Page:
Iraq army, Peshmerga forces start closing in on Mosul
The Iraqi military and Kurdish Peshmerga forces have reportedly launched operations to tighten the noose around the Takfiri Daesh terrorists in their stronghold of Mosul, as part of larger-scale attempts to fully liberate the northern Iraqi city.
On Wednesday, the Iraqi government forces and their allies started a planned and multi-pronged offensive to first encircle, and ultimately drive out Daesh members from Mosul, which is located some 400 kilometers (250 miles) north of the capital, Baghdad.
There are reports that around 6,000 Peshmerga fighters are participating in the operation alongside regular Iraqi military forces.
Mosul fell to Daesh early in the summer of 2014.
An offensive launched in 2015 to retake Mosul came to a halt because Ramadi, another Iraqi city, fell to Daesh back then. Ramadi was liberated later, in December 2015, and operations to retake Mosul are now being relaunched.
The army has said the terrorists have planted hundreds of roadside bombs and booby traps along main roads leading in and out of the city.
The Popular Mobilization units have announced that they will join the operation by the Iraqi army to liberate Mosul. The force, formed after the rise of Daesh in Iraq in 2014, has already helped the army liberate several militant-held areas.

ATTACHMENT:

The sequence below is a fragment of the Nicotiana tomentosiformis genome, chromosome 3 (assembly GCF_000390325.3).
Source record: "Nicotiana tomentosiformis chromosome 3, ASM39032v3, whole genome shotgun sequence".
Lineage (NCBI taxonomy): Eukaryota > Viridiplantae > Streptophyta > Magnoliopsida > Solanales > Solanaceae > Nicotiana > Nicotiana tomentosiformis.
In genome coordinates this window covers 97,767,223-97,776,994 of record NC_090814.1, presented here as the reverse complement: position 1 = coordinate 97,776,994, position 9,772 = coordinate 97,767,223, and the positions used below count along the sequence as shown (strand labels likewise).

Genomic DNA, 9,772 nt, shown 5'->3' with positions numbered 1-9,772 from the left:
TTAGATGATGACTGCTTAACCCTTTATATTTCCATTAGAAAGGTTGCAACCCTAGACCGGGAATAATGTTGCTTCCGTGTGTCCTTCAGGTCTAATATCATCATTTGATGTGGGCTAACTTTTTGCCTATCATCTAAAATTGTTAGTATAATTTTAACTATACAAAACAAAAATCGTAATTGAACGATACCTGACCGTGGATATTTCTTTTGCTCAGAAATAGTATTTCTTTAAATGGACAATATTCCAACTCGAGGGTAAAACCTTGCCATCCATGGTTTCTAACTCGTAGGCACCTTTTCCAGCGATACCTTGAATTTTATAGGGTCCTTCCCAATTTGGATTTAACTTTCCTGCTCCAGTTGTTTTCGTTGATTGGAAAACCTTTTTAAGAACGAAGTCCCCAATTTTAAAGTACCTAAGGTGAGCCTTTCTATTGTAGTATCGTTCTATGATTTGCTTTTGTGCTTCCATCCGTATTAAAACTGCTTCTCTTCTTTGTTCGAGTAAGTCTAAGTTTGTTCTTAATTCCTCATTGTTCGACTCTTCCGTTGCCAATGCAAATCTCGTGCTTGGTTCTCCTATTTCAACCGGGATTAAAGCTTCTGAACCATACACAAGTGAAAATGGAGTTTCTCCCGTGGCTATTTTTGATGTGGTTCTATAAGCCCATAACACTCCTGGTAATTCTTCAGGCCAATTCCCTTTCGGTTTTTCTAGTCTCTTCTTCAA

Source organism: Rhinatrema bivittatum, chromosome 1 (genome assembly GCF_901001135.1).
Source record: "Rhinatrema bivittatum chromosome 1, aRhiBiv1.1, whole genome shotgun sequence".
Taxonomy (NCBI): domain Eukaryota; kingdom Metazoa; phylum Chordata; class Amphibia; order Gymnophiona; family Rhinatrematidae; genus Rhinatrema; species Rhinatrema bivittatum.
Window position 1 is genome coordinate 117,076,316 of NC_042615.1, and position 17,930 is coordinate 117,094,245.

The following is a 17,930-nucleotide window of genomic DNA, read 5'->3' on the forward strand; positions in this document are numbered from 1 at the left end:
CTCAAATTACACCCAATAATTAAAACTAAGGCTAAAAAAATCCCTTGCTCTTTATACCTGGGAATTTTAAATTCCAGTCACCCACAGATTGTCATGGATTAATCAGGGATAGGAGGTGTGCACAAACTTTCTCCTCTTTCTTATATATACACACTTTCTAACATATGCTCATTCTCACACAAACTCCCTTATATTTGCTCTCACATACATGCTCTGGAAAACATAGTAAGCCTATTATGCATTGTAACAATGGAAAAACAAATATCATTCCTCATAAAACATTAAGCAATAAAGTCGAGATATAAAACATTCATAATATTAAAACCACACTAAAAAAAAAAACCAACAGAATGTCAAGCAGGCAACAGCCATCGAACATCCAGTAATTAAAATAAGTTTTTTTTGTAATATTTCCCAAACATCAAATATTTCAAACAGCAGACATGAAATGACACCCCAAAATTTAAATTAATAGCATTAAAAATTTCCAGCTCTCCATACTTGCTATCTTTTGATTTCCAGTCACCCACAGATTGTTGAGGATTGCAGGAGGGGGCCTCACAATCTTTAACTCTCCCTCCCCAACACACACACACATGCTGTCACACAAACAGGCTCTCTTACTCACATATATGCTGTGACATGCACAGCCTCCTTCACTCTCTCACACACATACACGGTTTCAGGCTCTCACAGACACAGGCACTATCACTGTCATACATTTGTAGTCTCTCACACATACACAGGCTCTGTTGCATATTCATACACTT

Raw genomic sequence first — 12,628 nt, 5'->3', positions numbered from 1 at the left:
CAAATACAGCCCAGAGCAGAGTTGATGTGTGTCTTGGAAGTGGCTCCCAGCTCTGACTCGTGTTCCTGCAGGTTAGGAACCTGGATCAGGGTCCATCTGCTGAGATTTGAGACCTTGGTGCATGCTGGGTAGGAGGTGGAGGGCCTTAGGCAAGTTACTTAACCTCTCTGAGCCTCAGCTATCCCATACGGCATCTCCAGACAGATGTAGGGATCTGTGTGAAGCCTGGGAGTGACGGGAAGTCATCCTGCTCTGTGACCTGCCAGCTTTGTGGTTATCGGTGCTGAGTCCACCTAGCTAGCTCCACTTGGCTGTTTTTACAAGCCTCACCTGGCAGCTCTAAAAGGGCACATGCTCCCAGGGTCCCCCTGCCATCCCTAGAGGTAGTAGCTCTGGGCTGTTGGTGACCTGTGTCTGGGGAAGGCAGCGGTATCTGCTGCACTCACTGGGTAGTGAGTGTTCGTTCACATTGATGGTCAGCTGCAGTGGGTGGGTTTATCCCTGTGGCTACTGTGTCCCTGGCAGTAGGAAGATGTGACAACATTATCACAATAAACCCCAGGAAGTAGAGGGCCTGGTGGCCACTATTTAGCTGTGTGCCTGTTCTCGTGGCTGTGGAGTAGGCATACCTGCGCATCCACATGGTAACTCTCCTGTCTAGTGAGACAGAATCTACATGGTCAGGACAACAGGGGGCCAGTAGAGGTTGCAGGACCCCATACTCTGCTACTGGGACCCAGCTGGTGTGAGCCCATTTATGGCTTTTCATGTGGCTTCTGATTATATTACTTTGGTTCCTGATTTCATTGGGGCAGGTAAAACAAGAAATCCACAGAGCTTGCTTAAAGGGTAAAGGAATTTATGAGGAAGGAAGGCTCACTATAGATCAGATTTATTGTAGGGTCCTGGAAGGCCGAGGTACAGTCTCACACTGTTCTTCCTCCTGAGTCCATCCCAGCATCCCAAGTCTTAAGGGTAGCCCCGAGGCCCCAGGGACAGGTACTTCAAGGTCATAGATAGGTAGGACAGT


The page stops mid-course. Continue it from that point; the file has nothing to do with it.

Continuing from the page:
Elsewhere in Iraq, security forces have managed to retake the villages of al-Tale’ah, Bustan al-Tikriti and Rikan — which lie southeast of the beleaguered western city of Fallujah — from Daesh militants and raised Iraq’s national flag over a number of buildings in the liberated areas.
Fallujah itself is under Daesh control, and a major operation is underway to liberate the city.
The 17th Infantry Division of the Iraqi army earlier regained control over the Fallujah Barrage on the Euphrates and pushed toward the heart of Fallujah.
Moreover, Iraqi forces established control over the villages of al-Ze’anethah, al-Dhaiban, and al-Atar besides the Abbas Jamil Bridge as they made progress toward al-Hitaween region near Fallujah.
The northern and western parts of Iraq have been plagued by gruesome violence ever since Daesh terrorists mounted an offensive in the country in June 2014.
The militants have been committing vicious crimes against all ethnic and religious communities in Iraq, including Shias, Sunnis, Kurds, Christians and others.
The Iraqi army, along with fighters from the Popular Mobilization units, has been engaged in operations to liberate militant-held regions.